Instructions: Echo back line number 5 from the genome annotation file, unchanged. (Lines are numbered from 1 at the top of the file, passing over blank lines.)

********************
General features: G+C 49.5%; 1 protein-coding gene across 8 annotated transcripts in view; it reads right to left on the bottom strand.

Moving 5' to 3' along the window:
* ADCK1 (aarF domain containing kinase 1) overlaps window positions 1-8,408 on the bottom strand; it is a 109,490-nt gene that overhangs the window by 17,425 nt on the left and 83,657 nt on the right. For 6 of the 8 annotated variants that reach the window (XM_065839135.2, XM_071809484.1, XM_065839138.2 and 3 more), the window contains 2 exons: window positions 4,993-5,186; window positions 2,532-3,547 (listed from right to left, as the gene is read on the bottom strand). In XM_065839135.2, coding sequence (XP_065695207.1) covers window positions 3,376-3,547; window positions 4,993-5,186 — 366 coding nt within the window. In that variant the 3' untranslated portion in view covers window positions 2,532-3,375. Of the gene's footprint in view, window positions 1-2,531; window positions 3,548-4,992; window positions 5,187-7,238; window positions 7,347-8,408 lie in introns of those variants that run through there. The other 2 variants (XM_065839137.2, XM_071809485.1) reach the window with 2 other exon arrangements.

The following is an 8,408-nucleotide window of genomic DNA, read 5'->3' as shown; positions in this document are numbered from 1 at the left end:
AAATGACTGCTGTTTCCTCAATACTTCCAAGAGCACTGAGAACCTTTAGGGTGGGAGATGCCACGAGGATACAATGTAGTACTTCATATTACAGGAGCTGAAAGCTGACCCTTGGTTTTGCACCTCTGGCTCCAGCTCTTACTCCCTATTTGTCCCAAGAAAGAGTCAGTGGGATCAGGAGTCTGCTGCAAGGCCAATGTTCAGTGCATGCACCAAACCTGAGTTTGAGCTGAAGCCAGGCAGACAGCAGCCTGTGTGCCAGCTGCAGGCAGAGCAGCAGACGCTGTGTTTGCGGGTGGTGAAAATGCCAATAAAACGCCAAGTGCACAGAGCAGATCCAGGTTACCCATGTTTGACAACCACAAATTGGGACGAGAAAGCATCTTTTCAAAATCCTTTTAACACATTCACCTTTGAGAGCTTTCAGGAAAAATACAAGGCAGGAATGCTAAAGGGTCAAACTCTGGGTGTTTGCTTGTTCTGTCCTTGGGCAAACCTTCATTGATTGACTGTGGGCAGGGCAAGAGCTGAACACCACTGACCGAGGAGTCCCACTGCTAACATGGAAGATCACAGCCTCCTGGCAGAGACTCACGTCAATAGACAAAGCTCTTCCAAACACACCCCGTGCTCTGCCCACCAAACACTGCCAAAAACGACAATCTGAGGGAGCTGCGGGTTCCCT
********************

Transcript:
AAATGACTGCTGTTTCCTCAATACTTCCAAGAGCACTGAGAACCTTTAGGGTGGGAGATGCCACGAGGATACAATGTAGTACTTCATATTACAGGAGCTGAAAGCTGACCCTTGGTTTTGCACCTCTGGCTCCAGCTCTTACTCCCTATTTGTCCCAAGAAAGAGTCAGTGGGATCAGGAGTCTGCTGCAAGGCCAATGTTCAGTGCATGCACCAAACCTGAGTTTGAGCTGAAGCCAGGCAGACAGCAGCCTGTGTGCCAGCTGCAGGCAGAGCAGCAGACGCTGTGTTTGCGGGTGGTGAAAATGCCAATAAAACGCCAAGTGCACAGAGCAGATCCAGGTTACCCATGTTTGACAACCACAAATTGGGACGAGAAAGCATCTTTTCAAAATCCTTTTAACACATTCACCTTTGAGAGCTTTCAGGAAAAATACAAGGCAGGAATGCTAAAGGGTCAAACTCTGGGTGTTTGCTTGTTCTGTCCTTGGGCAAACCTTCATTGATTGACTGTGGGCAGGGCAAGAGCTGAACACCACTGACCGAGGAGTCCCACTGCTAACATGGAAGATCACAGCCTCCTGGCAGAGACTCACGTCAATAGACAAAGCTCTTCCAAACACACCCCGTGCTCTGCCCACCAAACACTGCCAAAAACGACAATCTGAGGGAGCTGCGGGTTCCCT